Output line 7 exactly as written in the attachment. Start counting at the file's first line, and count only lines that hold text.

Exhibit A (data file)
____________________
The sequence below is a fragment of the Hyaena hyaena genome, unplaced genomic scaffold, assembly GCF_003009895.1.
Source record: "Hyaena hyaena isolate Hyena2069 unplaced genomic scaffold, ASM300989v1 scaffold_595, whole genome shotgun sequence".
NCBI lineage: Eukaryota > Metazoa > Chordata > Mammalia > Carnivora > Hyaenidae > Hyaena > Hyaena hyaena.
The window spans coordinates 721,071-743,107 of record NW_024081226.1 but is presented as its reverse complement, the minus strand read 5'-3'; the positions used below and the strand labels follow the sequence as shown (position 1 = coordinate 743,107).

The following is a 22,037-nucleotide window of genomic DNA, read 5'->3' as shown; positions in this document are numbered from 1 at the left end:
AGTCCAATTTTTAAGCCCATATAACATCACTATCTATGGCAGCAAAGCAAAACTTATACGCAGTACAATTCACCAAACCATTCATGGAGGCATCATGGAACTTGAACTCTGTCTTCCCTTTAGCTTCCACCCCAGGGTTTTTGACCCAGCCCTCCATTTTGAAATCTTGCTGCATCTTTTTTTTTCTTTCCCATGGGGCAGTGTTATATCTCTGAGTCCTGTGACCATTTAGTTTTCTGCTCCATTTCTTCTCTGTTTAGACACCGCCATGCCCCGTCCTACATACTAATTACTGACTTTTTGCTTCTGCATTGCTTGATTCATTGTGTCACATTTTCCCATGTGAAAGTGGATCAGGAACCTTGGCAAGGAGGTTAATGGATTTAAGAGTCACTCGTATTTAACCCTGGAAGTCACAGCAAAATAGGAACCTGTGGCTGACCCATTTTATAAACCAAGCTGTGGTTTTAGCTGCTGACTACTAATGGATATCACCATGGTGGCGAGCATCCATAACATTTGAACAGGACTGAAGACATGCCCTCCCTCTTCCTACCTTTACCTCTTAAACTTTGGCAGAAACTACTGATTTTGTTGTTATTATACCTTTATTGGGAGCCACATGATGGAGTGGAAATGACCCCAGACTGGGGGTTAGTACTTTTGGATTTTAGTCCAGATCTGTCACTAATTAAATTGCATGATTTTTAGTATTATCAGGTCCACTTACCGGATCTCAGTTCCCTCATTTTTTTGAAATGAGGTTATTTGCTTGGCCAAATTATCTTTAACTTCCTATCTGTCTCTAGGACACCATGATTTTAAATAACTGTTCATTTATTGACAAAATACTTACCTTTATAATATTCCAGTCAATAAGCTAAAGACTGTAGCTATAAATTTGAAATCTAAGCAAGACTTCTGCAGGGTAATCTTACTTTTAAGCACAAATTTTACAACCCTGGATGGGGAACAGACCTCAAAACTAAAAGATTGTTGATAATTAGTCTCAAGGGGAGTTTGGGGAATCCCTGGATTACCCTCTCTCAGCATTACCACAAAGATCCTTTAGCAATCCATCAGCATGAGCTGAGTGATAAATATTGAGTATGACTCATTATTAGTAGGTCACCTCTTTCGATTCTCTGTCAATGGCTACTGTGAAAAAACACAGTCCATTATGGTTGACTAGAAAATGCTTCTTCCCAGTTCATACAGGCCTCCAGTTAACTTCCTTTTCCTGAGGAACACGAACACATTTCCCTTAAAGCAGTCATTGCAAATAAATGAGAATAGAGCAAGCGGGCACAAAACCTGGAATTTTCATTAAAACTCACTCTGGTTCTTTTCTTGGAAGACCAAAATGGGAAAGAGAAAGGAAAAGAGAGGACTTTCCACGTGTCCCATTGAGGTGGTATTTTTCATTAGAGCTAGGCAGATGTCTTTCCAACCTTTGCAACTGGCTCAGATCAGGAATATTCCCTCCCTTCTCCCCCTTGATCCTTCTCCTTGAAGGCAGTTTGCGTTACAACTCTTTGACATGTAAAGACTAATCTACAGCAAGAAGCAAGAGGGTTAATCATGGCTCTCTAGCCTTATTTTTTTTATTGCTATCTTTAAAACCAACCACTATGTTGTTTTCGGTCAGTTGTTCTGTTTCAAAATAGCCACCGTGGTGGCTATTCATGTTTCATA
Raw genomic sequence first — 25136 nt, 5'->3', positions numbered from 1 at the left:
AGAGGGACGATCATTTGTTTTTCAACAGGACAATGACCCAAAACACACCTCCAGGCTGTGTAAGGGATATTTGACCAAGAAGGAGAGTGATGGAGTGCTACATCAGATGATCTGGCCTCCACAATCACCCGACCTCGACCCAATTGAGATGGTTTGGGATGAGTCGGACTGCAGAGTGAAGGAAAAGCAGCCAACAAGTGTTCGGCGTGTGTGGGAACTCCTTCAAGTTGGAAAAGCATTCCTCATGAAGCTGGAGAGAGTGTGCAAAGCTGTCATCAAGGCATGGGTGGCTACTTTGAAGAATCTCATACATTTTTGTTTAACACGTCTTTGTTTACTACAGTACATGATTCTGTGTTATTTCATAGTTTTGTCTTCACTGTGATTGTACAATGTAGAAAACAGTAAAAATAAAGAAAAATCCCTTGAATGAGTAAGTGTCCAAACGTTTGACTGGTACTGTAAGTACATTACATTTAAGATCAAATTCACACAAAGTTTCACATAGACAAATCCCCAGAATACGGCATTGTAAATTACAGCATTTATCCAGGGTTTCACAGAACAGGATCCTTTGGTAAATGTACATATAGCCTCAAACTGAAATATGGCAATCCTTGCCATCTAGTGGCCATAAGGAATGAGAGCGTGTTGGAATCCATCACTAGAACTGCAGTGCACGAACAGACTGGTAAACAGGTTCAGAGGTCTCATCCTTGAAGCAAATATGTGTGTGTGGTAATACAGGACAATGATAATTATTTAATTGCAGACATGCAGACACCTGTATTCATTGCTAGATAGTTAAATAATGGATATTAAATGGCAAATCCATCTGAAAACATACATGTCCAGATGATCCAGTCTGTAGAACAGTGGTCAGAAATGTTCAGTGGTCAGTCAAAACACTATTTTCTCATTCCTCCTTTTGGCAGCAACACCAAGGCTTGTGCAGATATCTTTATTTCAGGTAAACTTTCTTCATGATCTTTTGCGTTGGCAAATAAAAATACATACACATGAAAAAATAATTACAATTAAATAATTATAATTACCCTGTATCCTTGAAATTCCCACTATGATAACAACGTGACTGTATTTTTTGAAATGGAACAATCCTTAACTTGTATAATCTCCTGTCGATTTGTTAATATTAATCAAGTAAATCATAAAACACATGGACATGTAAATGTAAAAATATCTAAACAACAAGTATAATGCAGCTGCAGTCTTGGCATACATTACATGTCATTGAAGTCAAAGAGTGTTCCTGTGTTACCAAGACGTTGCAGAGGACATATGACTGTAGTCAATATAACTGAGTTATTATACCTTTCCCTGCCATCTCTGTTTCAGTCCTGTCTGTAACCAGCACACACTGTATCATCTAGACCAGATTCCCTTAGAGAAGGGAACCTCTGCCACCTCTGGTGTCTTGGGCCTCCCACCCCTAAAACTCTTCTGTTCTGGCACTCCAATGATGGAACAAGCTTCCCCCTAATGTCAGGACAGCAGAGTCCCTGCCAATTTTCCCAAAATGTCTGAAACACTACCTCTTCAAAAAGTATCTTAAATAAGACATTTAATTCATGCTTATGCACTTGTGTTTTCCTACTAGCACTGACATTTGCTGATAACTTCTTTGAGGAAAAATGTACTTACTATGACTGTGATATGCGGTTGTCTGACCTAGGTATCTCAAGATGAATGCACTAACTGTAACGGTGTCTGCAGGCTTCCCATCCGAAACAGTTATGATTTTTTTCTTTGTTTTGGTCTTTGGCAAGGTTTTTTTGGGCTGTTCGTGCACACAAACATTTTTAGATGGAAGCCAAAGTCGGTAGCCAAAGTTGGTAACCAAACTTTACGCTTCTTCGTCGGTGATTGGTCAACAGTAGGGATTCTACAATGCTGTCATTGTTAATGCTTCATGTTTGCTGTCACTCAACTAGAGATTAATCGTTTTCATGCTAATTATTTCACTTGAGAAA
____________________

Raw genomic sequence first — 25136 nt, 5'->3', positions numbered from 1 at the left: